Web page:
Another interesting situation is SVN upgrades. For many reasons I prefer to use SVN to upgrade my blogs. So to upgrade a blog, you simply need to switch to a new tag branch. When I updated my test blog to WP3.2 RC2 on a development machine and tried to open the admin interface (which would usually ask me to press a button to upgrade database), I discovered that the blog wouldn’t open. All it said was (in my words): “WP 3.2 RC2 is not compatible with your version of PHP. Go get at least PHP 5.2.4“. This way I found out that my development machine used PHP 5.2.3 ;-)
So this maybe a big surprise for some users who use SVN updates on slightly outdated systems. Remember, very few people actually read system requirements, especially when upgrading something that already works well.
Fortunately, with SVN, it is equally easy to rollback to some previous version (in my case it was 3.1.3).
The same surprise and a bit more hassle with rollbacks will be experienced by users who just download WP archives and manually unpack them on their servers.
4. Should people consider moving hosts if they are unable to upgrade?
It’s probably a good idea if they know how to move sites or can find people who can do it for them.
5. What are the dangers of not upgrading at this point?
The main danger is that webmasters who regularly upgrade their WordPress blogs will get used to not be able to upgrade their blogs. They may feel bad about it when they can’t upgrade to WP 3.2. If nothing bad happens to their blogs after they missed the upgrade they may finally decide that upgrades are not that important. So a few months later they may even give up the idea of finding a fully WP-compatible host to be able to keep their blogs up-to-date.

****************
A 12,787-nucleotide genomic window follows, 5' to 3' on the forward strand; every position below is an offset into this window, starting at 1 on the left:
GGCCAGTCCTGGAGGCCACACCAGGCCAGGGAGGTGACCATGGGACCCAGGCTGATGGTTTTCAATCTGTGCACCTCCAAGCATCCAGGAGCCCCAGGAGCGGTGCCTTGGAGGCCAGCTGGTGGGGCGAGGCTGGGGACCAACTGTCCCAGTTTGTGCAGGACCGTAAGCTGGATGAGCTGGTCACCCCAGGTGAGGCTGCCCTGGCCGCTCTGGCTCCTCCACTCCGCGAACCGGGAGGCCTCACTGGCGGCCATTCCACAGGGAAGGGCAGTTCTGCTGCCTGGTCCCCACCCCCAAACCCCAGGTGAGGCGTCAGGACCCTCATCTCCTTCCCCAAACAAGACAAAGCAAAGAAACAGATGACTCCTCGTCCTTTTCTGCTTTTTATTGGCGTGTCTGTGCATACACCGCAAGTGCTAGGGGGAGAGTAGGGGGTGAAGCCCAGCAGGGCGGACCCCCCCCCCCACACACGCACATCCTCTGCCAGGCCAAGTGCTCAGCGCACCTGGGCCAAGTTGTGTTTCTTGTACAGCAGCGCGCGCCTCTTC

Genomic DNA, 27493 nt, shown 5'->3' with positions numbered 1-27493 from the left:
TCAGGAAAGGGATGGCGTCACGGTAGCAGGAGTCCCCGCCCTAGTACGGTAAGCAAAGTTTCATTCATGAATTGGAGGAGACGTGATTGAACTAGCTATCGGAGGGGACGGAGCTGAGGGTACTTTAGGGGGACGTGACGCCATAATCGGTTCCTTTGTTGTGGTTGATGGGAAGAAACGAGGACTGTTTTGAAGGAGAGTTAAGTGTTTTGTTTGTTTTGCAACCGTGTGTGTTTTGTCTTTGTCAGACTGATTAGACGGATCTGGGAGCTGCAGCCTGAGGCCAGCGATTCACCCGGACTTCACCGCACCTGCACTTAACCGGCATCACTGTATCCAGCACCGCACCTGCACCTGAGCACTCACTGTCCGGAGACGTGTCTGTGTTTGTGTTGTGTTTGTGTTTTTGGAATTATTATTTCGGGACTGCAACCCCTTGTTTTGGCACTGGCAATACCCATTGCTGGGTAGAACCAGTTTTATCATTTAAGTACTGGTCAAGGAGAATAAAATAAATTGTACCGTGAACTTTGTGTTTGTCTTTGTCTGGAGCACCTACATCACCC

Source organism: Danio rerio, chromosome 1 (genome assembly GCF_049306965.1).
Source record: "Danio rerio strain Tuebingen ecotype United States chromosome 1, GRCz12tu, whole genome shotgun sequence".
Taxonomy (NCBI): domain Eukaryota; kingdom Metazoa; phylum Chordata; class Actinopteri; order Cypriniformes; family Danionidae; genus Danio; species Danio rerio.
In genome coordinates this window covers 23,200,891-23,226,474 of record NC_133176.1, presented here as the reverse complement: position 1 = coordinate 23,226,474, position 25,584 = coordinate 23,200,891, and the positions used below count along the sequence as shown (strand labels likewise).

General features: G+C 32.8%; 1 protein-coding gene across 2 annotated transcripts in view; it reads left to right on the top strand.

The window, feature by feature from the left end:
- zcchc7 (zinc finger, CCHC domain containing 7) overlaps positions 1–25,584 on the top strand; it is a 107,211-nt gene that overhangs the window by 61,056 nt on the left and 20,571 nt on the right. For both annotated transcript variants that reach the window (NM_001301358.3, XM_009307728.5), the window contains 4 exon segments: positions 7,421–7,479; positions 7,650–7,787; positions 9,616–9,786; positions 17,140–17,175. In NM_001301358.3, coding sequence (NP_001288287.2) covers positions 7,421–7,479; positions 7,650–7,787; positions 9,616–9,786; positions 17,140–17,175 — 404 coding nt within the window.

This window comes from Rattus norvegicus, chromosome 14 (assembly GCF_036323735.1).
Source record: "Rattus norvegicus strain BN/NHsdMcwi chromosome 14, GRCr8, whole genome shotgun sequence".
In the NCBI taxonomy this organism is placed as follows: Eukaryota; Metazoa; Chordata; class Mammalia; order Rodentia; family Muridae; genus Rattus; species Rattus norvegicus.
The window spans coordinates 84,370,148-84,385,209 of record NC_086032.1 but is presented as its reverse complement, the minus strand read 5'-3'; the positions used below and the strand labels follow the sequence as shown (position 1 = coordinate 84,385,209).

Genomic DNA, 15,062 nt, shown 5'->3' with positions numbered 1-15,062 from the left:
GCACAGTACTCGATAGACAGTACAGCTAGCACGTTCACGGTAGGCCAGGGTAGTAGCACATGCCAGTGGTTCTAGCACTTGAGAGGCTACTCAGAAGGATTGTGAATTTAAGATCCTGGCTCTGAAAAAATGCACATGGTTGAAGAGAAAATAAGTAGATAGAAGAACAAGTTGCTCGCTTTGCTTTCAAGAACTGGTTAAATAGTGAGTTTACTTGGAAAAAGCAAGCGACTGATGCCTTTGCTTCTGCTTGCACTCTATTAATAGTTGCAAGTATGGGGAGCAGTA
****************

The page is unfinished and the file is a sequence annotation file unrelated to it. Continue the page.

As a result, if some day hackers find a security hole in WP 3.1.x branch, those blogs will be easy prey. Moreover, they won’t be able to easily prevent future attacks by upgrading to the latest version of WordPress…
In my experience, many owners of WordPress outdated sites want to upgrade their blogs but they can’t do it for some technical reasons:
- their blogs heavily rely on plugins that aren’t compatible with the latest version of WordPress
- they have a highly customized version of WordPress (patched WP core files) and the developer is no longer available.
They all have similar problems: they can’t upgrade WP and have to stick with what they have now (and hope that hackers won’t notice that.)
6. If users are unable to upgrade, do you have any suggestions for how they can protect their WordPress installations?
If you can’t ensure your site security (think about WP vulnerabilities that can be discovered in upcoming months), you should have an efficient disaster recovery plan:
- Fresh backups of the database and all files.
- Integrity monitoring – be warned then something unwanted happens
- Easy procedure of restoring your site from a backup.
There are tools and services that you can use for individual tasks and there are tools and services that combine all those tasks. For example, advanced users may use version control systems such as Subversion or Mercurial for backups, integrity monitoring and automated roll back to known clean states.
Less techie bloggers may resort to services like CodeGuard that provide an easy-to-use web interface for all those tasks